Picture: Man reading newspaper by Kaboompics, Karolina, license CC0 1.0

ARTICLE: The effect of format and source type on how people select news

A growing competition for audiences and the proliferation of new sources, sometimes less credible, have changed how people read news. Are the concerns over news consumption specific to the medium on which people get their news? ask George D.H. Pearson and Silvia Knobloch-Westerwick of the Ohio State University. The researchers looked for differing patterns of … Continued

Picture: Coding Screen by Taras Shypka, license CC0 1.0 and text from the study, license CC BY-NC 4.0

ARTICLE: Human-written, automated and combined news articles were seen equally as credible

As many news organizations are already using computer algorithms to produce journalistic content, questions about how audiences view these stories arise. Anja Wölker and Thomas E. Powell of the University of Amsterdam, did an experiment on how readers perceive different forms of automated journalism in regard to credibility of the message and source. Their online … Continued

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ARTICLE: Americans are not that interested in fake news, after all

Few Americans are deeply invested in consuming so-called fake news, Jacob L. Nelson, of Northwestern University, and Harsh Taneja, of University of Illinois Urbana-Champaign, write. The authors analysed the browsing data collected from one million Americans before and after the 2016 presidential elections. Nelson and Taneja compared online traffic to established news websites (e.g. New … Continued

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ARTICLE: Media coverage of Islam may affect radicalization

The way news cover Islam and Muslims has the potential to increase or decrease the likelihood of Islamist radicalization, an experiment conducted at the Ludwig Maximilian University of Munich suggests. Katharina Neumann, Florian Arendt and Philip Baugut first interviewed six former extremists (e.g. ISIS members), and then conducted a laboratory experiment with 194 self-identified Muslims … Continued

Picture: Al Jazeera Arabic Channel by Enda Nasution, license CC BY-NC 2.0

ARTICLE: Perceptions of audience shaping Al Jazeera’s news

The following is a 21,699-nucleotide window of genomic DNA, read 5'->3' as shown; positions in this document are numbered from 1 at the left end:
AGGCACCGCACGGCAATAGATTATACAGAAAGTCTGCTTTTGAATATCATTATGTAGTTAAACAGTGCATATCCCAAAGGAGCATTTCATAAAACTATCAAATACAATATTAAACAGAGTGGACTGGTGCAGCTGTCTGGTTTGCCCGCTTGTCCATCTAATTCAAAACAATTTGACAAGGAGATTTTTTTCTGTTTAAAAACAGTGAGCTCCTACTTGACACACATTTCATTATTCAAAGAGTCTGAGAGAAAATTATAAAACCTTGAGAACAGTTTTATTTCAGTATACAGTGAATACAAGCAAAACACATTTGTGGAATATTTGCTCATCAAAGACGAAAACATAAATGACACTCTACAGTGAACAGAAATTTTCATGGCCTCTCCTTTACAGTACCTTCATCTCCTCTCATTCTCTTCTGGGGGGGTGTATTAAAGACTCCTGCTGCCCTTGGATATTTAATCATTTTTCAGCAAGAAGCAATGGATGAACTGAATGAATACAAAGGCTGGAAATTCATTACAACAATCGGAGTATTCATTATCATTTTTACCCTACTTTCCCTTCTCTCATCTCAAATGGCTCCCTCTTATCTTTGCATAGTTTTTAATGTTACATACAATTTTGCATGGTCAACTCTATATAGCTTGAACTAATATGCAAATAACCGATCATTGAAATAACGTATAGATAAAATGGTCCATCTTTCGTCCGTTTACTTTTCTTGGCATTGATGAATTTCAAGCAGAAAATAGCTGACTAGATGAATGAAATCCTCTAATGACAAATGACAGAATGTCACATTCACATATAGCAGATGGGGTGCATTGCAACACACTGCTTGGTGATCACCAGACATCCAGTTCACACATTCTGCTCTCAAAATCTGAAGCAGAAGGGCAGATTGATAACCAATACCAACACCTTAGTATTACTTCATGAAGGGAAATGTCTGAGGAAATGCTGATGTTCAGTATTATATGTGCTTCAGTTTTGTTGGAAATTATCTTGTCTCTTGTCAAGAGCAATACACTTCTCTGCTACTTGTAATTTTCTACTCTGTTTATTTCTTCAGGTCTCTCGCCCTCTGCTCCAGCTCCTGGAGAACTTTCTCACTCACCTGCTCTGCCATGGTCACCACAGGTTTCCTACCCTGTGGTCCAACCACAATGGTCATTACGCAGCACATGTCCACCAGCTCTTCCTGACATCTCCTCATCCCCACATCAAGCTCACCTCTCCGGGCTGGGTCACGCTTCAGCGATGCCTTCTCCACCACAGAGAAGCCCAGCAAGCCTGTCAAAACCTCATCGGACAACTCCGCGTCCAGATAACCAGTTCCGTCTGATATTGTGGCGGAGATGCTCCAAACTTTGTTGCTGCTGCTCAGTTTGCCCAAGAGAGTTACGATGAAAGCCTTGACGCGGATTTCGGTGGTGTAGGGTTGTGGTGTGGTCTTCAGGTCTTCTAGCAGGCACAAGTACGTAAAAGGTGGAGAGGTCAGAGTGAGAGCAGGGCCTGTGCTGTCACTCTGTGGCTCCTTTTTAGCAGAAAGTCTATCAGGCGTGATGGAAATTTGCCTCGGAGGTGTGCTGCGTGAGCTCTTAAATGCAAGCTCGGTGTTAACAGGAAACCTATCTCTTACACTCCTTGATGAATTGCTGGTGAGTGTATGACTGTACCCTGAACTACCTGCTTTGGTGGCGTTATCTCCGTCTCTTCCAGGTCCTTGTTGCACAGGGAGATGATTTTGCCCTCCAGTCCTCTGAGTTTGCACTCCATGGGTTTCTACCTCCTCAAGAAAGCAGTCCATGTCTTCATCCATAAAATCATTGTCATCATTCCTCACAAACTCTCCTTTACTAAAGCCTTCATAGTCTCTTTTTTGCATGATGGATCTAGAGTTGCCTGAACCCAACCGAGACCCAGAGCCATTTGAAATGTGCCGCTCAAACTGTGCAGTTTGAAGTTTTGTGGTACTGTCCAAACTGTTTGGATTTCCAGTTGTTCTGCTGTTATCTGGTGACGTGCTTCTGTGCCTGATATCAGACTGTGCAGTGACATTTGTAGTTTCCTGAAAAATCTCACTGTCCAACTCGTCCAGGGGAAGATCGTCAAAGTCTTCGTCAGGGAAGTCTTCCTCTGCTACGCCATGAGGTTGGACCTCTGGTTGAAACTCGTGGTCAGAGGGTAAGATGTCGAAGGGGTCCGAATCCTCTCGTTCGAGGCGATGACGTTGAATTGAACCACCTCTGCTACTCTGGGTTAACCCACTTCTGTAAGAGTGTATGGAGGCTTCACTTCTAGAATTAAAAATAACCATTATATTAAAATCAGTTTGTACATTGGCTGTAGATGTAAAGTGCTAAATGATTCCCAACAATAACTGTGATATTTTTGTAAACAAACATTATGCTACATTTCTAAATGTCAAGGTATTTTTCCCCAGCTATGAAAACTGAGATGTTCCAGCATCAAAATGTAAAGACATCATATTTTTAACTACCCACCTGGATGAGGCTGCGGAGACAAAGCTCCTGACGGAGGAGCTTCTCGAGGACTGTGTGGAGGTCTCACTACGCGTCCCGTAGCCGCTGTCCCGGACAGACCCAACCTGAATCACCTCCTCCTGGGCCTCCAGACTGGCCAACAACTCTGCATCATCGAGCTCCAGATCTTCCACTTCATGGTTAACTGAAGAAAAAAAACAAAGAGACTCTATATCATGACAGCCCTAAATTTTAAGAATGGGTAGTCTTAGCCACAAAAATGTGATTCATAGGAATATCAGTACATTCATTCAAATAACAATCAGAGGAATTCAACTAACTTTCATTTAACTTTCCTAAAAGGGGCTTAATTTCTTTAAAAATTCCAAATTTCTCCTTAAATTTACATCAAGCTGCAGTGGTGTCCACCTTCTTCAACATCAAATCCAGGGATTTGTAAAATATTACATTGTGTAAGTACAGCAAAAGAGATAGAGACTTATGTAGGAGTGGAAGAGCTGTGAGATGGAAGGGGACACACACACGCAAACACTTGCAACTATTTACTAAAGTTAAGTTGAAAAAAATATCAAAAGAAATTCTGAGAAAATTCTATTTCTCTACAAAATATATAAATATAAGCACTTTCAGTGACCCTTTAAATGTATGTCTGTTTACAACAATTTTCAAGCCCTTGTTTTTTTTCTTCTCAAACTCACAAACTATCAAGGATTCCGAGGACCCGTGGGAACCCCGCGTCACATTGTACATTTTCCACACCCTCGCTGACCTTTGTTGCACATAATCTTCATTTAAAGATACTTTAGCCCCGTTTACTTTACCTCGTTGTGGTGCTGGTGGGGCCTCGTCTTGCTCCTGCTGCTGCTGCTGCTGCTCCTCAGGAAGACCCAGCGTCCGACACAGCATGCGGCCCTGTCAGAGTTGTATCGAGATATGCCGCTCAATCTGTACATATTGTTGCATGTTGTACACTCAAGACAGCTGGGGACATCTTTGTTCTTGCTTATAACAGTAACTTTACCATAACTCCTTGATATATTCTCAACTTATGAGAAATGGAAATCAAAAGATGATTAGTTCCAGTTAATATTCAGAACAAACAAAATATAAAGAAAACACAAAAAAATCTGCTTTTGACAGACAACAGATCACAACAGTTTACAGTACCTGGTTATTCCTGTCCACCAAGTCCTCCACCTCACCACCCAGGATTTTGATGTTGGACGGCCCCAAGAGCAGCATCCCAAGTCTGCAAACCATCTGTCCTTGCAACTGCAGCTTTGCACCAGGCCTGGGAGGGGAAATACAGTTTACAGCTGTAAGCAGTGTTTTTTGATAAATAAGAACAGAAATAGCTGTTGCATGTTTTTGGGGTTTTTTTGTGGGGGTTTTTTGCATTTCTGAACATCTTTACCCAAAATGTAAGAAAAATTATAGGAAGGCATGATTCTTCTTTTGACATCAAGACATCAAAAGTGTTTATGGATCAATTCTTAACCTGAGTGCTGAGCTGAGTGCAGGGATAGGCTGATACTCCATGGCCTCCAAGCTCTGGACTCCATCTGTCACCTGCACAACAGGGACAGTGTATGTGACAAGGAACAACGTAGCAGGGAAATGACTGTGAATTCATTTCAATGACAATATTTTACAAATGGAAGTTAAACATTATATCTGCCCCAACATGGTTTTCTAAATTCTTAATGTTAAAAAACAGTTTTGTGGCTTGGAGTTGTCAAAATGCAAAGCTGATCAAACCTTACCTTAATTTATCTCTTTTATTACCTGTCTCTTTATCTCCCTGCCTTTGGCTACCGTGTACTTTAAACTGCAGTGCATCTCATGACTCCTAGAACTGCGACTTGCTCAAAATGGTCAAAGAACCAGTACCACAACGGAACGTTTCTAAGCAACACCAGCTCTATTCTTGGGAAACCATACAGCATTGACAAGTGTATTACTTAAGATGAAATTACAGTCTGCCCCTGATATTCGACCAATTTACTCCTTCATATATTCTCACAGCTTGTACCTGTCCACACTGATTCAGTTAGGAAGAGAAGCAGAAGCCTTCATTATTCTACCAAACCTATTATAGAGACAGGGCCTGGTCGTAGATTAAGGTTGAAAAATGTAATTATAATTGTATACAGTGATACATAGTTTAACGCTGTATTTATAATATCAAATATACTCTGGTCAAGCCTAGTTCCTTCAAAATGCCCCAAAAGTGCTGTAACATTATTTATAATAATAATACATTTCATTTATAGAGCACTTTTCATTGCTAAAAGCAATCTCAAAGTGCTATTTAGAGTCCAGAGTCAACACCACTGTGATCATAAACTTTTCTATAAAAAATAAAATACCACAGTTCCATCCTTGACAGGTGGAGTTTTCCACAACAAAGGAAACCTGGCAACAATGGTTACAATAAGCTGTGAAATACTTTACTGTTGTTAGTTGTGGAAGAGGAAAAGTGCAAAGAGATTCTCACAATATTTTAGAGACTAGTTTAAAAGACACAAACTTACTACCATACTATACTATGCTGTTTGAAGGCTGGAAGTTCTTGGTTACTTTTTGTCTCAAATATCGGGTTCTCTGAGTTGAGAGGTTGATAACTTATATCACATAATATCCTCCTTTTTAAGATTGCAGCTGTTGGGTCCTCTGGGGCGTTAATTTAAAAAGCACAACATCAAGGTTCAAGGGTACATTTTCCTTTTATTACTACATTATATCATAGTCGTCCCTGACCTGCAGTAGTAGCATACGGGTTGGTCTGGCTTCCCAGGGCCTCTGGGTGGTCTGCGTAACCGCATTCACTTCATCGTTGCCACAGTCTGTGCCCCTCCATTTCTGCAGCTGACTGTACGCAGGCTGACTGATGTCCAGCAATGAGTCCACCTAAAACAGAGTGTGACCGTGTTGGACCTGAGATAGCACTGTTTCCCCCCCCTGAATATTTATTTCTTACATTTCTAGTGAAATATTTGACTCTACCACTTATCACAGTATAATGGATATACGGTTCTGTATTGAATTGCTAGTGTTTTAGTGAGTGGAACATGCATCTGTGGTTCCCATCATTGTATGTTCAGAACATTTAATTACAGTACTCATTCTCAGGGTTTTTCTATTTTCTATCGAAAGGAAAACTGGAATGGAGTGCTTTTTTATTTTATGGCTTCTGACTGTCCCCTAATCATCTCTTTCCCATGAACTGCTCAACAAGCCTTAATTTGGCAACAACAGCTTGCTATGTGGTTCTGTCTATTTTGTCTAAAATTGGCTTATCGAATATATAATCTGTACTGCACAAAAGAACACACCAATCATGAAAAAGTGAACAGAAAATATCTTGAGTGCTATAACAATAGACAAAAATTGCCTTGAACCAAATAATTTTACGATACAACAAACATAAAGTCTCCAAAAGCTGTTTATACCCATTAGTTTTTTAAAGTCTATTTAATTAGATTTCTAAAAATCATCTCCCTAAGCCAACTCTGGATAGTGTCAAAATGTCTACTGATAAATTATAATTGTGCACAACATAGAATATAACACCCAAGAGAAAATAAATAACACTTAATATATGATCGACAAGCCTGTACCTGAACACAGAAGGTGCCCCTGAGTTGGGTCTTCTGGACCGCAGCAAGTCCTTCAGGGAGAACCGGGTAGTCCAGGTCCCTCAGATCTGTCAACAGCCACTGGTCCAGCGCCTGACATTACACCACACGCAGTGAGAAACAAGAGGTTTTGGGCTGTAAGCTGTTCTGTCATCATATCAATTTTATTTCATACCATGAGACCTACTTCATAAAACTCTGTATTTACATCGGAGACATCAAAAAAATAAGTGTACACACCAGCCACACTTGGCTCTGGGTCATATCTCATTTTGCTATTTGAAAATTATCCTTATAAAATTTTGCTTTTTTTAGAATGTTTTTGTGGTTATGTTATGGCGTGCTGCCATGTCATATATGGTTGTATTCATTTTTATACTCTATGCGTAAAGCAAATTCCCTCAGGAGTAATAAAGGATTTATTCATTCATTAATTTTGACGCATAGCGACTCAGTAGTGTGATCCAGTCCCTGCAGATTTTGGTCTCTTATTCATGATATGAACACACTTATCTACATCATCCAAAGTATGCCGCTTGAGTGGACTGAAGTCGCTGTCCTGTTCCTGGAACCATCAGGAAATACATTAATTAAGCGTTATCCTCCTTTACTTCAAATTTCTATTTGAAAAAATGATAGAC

What do journalists imagine their audiences are like, and how does this affect their work? Julian Matthews of the University of Leicester, and Maiya Al Habsi of Al-Bayan College, studied the topic in a non-national and more global context. They examined news professionals’ perceptions of the Arab news audience at Al Jazeera, and how it … Continued

Picture: chain link sculpture, Berlin by Tanya Hart, license CC BY-SA 2.0

ARTICLE: Legacy media still have the strongest online audience overlap in the US and UK

A new study by Subhayan Mukerjee and Sandra González-Bailón of the University of Pennsylvania, and Sílvia Majó-Vázquez of the University of Oxford (authors not in original order), created a novel way to find out how people consume news online. Researchers tracked the browsing behaviour of web users and looked at the networks they form while … Continued

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PAPER: Recognizing fake news can be effectively crowdsourced

The volume of inaccurate or false information is too much to filter by designated fact-checkers, Gordon Pennycook and David G. Rand, both of Yale University, argue. Could the task, then, be crowdsourced? Pennycook and Rand conducted an online experiment with 1 010 Americans by asking them to rate the trustworthiness of 60 news sources. The … Continued

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ARTICLE: Only few are likely to find themselves in an echo chamber

“The echo chamber is overstated”, declares a new research article, questioning fears of partisan segregation of people’s news sources. Elizabeth Dubois of the University of Ottawa, and Grant Blank of the University of Oxford, studied being caught in an echo chamber and the relationship between political interest and media diversity. Researchers used data from the … Continued

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ARTICLE: Photographs amplify news of danger, but not positive messages

Is a picture really worth a thousand words? Edmund W. J. Lee and Shirley S. Ho, both of Nanyang Technological University, studied the question through an experiment with 445 Singaporean university students. The participants were shown news stories about either nuclear power or nanotechnology. Some of the stories included photographs while others were text-only. Further, … Continued